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The Telegraph (19/Nov/2005) - DVD review: Alfred Hitchcock Presents

(c) Telegraph (19/Nov/2005)

DVDs of the week: Alfred Hitchcock Presents...

Alfred Hitchcock Presents - PG, Universal, 6 discs, £34.50

Half a century ago, the face of television changed. A jaunty, lugubrious, catchy theme tune introduced a very simple, sketchy line-drawing of a fat head in profile. Then a man's shadowy silhouette slid over to fit the profile snugly.

When the lights came up, American audiences were confronted by a balding, besuited, middle-aged, mostly unsmiling Englishman. He would perform introductions and epilogues of great drollery and poker-faced self-possession to some murderous or darkly comic tale of life's little ironies.

In the first show, on October 2, 1955, Alfred Hitchcock described his choric role as "something in the nature of an accessory before and after the fact". What followed, Revenge, one of the three half-hour stories he directed in the first 39-episode series, shows how far he was prepared to go.

It begins in a sunny California trailer park, with a young couple, played by Ralph Meeker (Kiss Me Deadly) and Vera Miles (The Wrong Man). The wife, an ex-ballet dancer, has suffered a mysterious breakdown back East, and they've relocated so she can recover.

Their relationship as seen over breakfast seems, nonetheless, normal - except that the muscular, confident husband wakes his beautiful spouse with the phrase "Hey, worthless!" - and she remarks, "I have nothing ahead of me all day long", as he leaves her sunbathing.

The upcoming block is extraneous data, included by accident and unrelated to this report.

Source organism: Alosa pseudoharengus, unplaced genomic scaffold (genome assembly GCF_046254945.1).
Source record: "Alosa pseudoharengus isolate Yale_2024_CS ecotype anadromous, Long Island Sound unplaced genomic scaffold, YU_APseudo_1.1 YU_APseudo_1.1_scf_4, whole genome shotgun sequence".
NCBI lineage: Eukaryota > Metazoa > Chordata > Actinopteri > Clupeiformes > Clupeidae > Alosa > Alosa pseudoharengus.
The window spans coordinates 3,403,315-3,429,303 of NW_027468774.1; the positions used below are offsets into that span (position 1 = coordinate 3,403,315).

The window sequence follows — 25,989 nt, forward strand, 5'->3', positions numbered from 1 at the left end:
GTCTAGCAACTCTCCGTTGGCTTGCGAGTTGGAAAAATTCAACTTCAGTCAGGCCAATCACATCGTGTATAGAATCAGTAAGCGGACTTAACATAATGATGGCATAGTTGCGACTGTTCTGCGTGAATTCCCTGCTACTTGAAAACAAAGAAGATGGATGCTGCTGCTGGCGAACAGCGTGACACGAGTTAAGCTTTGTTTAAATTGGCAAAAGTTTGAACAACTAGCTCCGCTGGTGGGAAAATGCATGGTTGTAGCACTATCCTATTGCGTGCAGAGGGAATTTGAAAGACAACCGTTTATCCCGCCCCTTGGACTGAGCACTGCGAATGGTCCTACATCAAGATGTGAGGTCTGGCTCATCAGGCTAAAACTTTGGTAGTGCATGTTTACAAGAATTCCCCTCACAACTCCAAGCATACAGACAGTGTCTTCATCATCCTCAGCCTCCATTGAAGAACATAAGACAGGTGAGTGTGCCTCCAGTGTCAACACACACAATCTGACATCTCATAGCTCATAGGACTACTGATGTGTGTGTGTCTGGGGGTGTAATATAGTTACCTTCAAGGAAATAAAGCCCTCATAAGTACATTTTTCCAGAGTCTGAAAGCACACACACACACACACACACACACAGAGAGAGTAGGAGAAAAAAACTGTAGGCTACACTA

When he returns from work, though, their caravan's full of smoke from the oven, the radio's blaring, she's on the bed. Her eyes, when she comes to, are blankly staring (in large, unsettling close-up): she tells how a man came in, forced her into the bedroom - "And then he killed me." It's a thrillingly strange moment, both ingeniously evading prime-time censorship and conveying that something terrible has happened to this young woman's mind as well as (probably) her body.

The husband is righteously enraged. "If ever I find him, I'll kill him!" he says, and she replies eagerly, "Yes! Yes!" The police find no leads.

Taken for a therapeutic drive, suddenly she cries: "There he is! That's him!" The husband stops the car, follows the man up to a hotel room, and beats him to death. Back in the car, he drives on. But a few miles further on, she is suddenly excited again: "There he is! That's him! That's him!"

Without giving any more away, it's agonising - and the economical delicacy with which their marriage has been sketched makes this twist of the knife particularly telling.

But Hitchcock immediately reappears, lightening the tone. "You see," he intones, "crime does not pay, not even on television. You must have a sponsor."

In future series (the show ran till 1965), Hitchcock, as well as ensuring high standards week by week, would direct splendid jeux d'esprit like the Roald Dahl story Lamb to the Slaughter and tragic, Jamesian sketches of wasted lives such as The Crystal Trench, about a faithful woman whose fiancé emerges, many years after his death, from the glacier into which he fell - only for her to make a crushing discovery.

But already in this first series he is experimenting, and at several moments one senses the continuities between these tight little shows and the masterpiece Psycho (1960), in which he worked with his TV crew, including cinematographer John L Russell.

Breakdown, with Joseph Cotten, in which an unpleasantly ruthless businessman is paralysed in a car crash and spends a night in the morgue, is a well-nigh Beckettian vision of doom, shot in grotesque close-ups and with a desperate inner monologue that anticipates the chilling voice at the end of Psycho.